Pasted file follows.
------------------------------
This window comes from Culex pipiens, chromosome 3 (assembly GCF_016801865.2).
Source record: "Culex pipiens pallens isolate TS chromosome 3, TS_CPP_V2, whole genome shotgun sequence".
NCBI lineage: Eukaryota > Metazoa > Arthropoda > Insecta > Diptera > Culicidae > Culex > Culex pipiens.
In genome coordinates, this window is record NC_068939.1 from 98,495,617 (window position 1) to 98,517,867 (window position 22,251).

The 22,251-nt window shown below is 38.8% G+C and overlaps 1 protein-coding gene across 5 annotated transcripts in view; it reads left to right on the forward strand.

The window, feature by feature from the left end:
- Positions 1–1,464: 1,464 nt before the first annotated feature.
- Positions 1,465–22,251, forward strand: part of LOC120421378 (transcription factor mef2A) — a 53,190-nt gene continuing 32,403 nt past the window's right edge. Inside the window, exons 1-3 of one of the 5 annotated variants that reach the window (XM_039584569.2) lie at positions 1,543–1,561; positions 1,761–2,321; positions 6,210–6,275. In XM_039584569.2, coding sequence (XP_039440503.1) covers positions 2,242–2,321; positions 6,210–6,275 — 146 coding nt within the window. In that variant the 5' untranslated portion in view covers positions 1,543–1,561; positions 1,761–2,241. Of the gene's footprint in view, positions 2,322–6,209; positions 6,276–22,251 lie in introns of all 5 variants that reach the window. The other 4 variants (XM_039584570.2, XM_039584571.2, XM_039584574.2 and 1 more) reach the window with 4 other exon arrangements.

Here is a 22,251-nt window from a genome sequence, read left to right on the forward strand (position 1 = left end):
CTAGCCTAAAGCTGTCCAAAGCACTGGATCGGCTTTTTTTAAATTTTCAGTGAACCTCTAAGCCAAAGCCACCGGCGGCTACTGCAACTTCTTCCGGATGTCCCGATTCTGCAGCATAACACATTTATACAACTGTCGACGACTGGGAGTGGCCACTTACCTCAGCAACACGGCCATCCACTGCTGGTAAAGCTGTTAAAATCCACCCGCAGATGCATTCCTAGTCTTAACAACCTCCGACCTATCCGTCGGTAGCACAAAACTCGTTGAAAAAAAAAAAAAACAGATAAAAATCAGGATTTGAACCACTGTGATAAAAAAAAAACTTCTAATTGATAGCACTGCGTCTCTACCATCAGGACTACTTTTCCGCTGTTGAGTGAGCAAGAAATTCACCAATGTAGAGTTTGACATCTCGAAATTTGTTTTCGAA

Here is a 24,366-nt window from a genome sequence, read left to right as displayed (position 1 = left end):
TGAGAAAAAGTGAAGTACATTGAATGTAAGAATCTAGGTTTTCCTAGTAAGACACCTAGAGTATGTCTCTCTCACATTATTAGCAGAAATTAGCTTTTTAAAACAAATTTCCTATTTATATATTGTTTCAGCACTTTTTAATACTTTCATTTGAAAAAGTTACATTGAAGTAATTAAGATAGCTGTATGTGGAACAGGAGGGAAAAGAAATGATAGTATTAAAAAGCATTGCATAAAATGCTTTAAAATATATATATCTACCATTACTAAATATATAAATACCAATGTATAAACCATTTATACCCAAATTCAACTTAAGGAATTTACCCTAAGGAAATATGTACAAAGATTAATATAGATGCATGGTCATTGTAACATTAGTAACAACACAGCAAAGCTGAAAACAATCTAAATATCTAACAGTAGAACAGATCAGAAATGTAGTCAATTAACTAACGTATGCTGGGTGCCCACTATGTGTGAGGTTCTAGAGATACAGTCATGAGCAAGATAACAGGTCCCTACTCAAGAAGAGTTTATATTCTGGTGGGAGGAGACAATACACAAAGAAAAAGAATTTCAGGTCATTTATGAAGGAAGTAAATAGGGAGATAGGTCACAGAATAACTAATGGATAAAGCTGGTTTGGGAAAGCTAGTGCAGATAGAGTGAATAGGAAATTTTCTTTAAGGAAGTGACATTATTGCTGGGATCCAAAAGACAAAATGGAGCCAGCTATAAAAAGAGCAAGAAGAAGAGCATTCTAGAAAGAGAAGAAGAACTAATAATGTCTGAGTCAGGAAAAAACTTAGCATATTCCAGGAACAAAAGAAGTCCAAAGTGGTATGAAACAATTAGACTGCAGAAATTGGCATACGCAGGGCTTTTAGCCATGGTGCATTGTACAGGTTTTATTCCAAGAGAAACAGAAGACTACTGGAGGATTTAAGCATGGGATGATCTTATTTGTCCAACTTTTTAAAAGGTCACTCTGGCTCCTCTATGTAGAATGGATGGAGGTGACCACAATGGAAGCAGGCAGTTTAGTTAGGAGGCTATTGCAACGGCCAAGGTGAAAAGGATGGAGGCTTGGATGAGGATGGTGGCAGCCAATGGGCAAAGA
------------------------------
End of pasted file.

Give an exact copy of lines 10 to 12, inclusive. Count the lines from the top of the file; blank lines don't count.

CTAGCCTAAAGCTGTCCAAAGCACTGGATCGGCTTTTTTTAAATTTTCAGTGAACCTCTAAGCCAAAGCCACCGGCGGCTACTGCAACTTCTTCCGGATGTCCCGATTCTGCAGCATAACACATTTATACAACTGTCGACGACTGGGAGTGGCCACTTACCTCAGCAACACGGCCATCCACTGCTGGTAAAGCTGTTAAAATCCACCCGCAGATGCATTCCTAGTCTTAACAACCTCCGACCTATCCGTCGGTAGCACAAAACTCGTTGAAAAAAAAAAAAAACAGATAAAAATCAGGATTTGAACCACTGTGATAAAAAAAAAACTTCTAATTGATAGCACTGCGTCTCTACCATCAGGACTACTTTTCCGCTGTTGAGTGAGCAAGAAATTCACCAATGTAGAGTTTGACATCTCGAAATTTGTTTTCGAA

Here is a 24,366-nt window from a genome sequence, read left to right as displayed (position 1 = left end):
TGAGAAAAAGTGAAGTACATTGAATGTAAGAATCTAGGTTTTCCTAGTAAGACACCTAGAGTATGTCTCTCTCACATTATTAGCAGAAATTAGCTTTTTAAAACAAATTTCCTATTTATATATTGTTTCAGCACTTTTTAATACTTTCATTTGAAAAAGTTACATTGAAGTAATTAAGATAGCTGTATGTGGAACAGGAGGGAAAAGAAATGATAGTATTAAAAAGCATTGCATAAAATGCTTTAAAATATATATATCTACCATTACTAAATATATAAATACCAATGTATAAACCATTTATACCCAAATTCAACTTAAGGAATTTACCCTAAGGAAATATGTACAAAGATTAATATAGATGCATGGTCATTGTAACATTAGTAACAACACAGCAAAGCTGAAAACAATCTAAATATCTAACAGTAGAACAGATCAGAAATGTAGTCAATTAACTAACGTATGCTGGGTGCCCACTATGTGTGAGGTTCTAGAGATACAGTCATGAGCAAGATAACAGGTCCCTACTCAAGAAGAGTTTATATTCTGGTGGGAGGAGACAATACACAAAGAAAAAGAATTTCAGGTCATTTATGAAGGAAGTAAATAGGGAGATAGGTCACAGAATAACTAATGGATAAAGCTGGTTTGGGAAAGCTAGTGCAGATAGAGTGAATAGGAAATTTTCTTTAAGGAAGTGACATTATTGCTGGGATCCAAAAGACAAAATGGAGCCAGCTATAAAAAGAGCAAGAAGAAGAGCATTCTAGAAAGAGAAGAAGAACTAATAATGTCTGAGTCAGGAAAAAACTTAGCATATTCCAGGAACAAAAGAAGTCCAAAGTGGTATGAAACAATTAGACTGCAGAAATTGGCATACGCAGGGCTTTTAGCCATGGTGCATTGTACAGGTTTTATTCCAAGAGAAACAGAAGACTACTGGAGGATTTAAGCATGGGATGATCTTATTTGTCCAACTTTTTAAAAGGTCACTCTGGCTCCTCTATGTAGAATGGATGGAGGTGACCACAATGGAAGCAGGCAGTTTAGTTAGGAGGCTATTGCAACGGCCAAGGTGAAAAGGATGGAGGCTTGGATGAGGATGGTGGCAGCCAATGGGCAAAGA